'I loved you so much but you never gave a f**k.'
Hardly the kind of language one would expect to hear from the girl dubbed the nation's sweetheart. But then it's probably fair to say Cheryl (nee Cole/Tweedy) isn't exactly renowned for having a way with words. In the decade since Girls Aloud shot to fame via reality television show Popstars: The Rivals, she's become something of a household name in her own right, whether it be as a judge on subsequent televised talent shows or for the profile marriage then break-up with Chelsea and England footballer Ashley Cole. In the meantime, she's also been awarded numerous 'Woman of the Year' accolades from the likes of FHM, Cosmopolitan and Heat Magazine while releasing two multi-platinum solo albums along the way. Not bad for someone considered to be the weakest singer in said aforementioned girl band.
Of course, it's easy to be cynical where someone with the media persona of Cheryl Cole is concerned. Dogged by allegations of racism culminating in an assault charge at the outset of her career with Girls Aloud, controversy hasn't been far behind her ever since. Even as the seemingly untouchable darling of The X Factor judging panel, a public spat with Simon Cowell saw her removal from both the UK and US versions. Despite initial suggestions her career could be in jeopardy as a result, Ms Cole has managed to dust herself down, heal the wounds of time and return to the studio, admittedly with more than a little help from an impressive cast of A-list friends.
So, on to album number three. Enlisting the services of will.i.am, Calvin Harris, Wretch 32, Taio Cruz, Dada Life, Agent X and yes, Lana Del Rey - credited here as Elizabeth Grant - among a host of others, 'A Million Lights' is an all-encompassing affair that seems to veer from genre to sub-genre at the drop of a hat without ever really knowing its place. There is the argument that if this were a credible recording artist rather than a celebrity pop puppet from a manufactured girl band, critics would be lauding the eclectic nature of her record. That's not to say that, to some extent, Ms Cole and her team of producers, writers and co-singers shouldn't be afforded a modicum of credit for at least deviating from the script, albeit in favour of the current trend for dubstep makeovers which over half of 'A Million Lights' finds itself bathed in.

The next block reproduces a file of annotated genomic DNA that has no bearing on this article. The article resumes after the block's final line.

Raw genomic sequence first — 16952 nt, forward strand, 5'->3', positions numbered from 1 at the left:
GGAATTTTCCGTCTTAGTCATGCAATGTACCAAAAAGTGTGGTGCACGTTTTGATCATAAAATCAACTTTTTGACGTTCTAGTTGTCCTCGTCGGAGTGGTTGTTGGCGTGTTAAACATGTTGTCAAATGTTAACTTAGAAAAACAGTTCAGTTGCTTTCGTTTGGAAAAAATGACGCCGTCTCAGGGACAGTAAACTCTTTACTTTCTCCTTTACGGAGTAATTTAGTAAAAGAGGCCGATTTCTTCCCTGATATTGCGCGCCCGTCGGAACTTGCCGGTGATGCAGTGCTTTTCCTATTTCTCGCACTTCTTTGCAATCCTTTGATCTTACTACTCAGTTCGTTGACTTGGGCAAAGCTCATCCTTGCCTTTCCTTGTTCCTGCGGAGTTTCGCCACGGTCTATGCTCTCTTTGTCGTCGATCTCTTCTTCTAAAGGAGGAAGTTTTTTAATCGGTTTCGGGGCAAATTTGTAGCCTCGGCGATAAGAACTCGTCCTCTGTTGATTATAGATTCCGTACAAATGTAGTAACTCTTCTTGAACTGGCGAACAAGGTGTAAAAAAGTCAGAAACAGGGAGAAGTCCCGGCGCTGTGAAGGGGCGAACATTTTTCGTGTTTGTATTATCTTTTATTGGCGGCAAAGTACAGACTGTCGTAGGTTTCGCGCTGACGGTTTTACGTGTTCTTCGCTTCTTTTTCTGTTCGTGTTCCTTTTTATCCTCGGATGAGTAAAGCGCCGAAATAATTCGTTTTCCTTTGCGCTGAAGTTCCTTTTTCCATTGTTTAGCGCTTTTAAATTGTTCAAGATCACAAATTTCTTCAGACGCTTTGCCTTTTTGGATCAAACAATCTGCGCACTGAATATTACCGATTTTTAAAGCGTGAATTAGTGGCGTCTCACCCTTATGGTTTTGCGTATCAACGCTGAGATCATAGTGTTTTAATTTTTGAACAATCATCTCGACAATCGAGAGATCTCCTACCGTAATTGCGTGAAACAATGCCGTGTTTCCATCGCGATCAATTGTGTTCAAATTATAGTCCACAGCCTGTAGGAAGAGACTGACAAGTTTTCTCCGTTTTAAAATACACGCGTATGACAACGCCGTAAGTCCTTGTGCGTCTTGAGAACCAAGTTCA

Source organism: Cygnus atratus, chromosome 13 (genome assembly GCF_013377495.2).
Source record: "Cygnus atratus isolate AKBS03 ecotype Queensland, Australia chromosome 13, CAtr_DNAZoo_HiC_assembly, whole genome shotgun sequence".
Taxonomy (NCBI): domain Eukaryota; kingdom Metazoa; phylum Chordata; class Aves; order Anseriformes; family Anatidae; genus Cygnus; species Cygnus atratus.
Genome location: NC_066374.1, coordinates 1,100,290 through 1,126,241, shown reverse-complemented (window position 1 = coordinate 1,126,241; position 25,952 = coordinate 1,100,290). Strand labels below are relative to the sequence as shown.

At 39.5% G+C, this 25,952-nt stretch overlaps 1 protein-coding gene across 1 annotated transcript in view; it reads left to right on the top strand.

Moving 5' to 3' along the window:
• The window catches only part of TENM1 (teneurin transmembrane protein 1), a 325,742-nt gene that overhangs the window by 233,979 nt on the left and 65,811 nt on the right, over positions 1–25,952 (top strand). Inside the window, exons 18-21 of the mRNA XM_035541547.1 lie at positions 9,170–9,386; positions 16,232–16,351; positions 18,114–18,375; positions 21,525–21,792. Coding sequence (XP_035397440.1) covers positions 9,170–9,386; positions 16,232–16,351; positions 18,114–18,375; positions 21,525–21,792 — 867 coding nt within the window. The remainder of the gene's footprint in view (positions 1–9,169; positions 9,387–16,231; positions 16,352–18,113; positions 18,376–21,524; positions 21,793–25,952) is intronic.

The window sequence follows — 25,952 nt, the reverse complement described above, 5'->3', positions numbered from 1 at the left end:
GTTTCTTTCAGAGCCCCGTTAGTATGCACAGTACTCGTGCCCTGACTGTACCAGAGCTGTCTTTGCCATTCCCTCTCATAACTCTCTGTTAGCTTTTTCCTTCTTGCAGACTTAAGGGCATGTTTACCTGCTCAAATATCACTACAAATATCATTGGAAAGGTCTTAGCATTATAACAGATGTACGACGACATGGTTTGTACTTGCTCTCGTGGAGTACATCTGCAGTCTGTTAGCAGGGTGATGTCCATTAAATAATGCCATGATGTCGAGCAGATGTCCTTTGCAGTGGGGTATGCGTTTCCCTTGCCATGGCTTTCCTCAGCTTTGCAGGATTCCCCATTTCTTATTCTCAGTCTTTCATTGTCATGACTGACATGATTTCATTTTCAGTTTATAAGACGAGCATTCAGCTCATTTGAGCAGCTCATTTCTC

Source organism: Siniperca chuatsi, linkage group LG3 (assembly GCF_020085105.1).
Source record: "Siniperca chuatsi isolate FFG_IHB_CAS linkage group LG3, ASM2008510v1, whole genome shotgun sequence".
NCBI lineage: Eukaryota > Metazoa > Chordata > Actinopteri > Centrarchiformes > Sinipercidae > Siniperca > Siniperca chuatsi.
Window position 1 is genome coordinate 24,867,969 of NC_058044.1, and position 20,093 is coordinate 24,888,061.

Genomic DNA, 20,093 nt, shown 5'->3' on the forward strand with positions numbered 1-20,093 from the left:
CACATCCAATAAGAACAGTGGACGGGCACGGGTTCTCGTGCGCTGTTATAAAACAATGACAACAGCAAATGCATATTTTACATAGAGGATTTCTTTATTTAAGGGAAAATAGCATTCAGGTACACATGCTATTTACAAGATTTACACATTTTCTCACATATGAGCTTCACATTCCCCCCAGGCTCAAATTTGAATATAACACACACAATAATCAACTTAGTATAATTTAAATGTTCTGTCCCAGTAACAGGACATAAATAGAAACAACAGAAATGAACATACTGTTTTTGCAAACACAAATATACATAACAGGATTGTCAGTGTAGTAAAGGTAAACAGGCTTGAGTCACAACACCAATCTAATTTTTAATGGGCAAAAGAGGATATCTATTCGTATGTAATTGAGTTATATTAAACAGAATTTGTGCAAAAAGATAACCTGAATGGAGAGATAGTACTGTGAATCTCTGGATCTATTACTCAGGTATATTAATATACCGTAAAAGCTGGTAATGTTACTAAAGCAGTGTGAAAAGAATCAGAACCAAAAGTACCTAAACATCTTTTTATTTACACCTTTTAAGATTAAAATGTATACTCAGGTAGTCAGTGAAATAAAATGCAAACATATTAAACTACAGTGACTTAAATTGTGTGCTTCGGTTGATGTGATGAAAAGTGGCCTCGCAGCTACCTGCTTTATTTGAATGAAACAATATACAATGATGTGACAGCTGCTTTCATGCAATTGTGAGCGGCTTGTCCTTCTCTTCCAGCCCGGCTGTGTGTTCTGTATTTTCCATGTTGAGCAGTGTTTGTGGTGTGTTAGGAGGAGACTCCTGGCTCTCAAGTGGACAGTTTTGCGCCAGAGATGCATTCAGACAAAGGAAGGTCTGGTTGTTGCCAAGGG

'Are we on the same page?' she sighs on opener 'Under The Sun' and judging by the ten tracks that follow suit, it's a conundrum and a half that no one seems to have paid that much attention to. Not that Cole is any the wiser either, bearing in mind her writing contribution here amounted to a big fat zero. Lead single 'Call My Name' has the Calvin Harris endorsement stamped all over it without ever quite packing the same punch as the Kelis assisted 'Bounce' or 'We Found Love' which Rihanna made her own. 'Screw You', which features Wretch 32 on the verses is slightly reminiscent of Emeli Sande's 'Read All About It' while the title track itself could be a rewrite of Christina Perri's 'Jar Of Hearts', faux sentimentality and all.
The Lana - sorry Lizzie - penned track 'Ghetto Baby' is one of several dubstep-coerced pieces here. Lyrically forgettable to the point where it obviously wasn't deemed worthy of inclusion on 'Born To Die', it's actually one of the weakest tracks on a record not exactly brimming with excitable quality. Better are the bass heavy duo 'Girl In The Mirror' and 'Love Killer', Cole's vocal on the latter oddly masquerading as The Cranberries Dolores O'Riordan in places.
Taio Cruz's writing contribution, the penultimate 'Mechanics Of The Heart', also represents one of 'A Million Lights' better compositions, again employing a dubby wibble that might go down well with the kids if no one else. By the time the schmaltzy 'All Is Fair' brings the record to a close, we're left bemused and bewildered as to who exactly this record is aimed at. It isn't an awful collection by any means; compared to its lacklustre predecessor 'Messy Little Raindrops' one could even call 'A Million Lights' something of a eureka moment; but at the same time, when placed alongside the likes Adele's '21' and Beyonce's '4' it pales into disposable insignificance.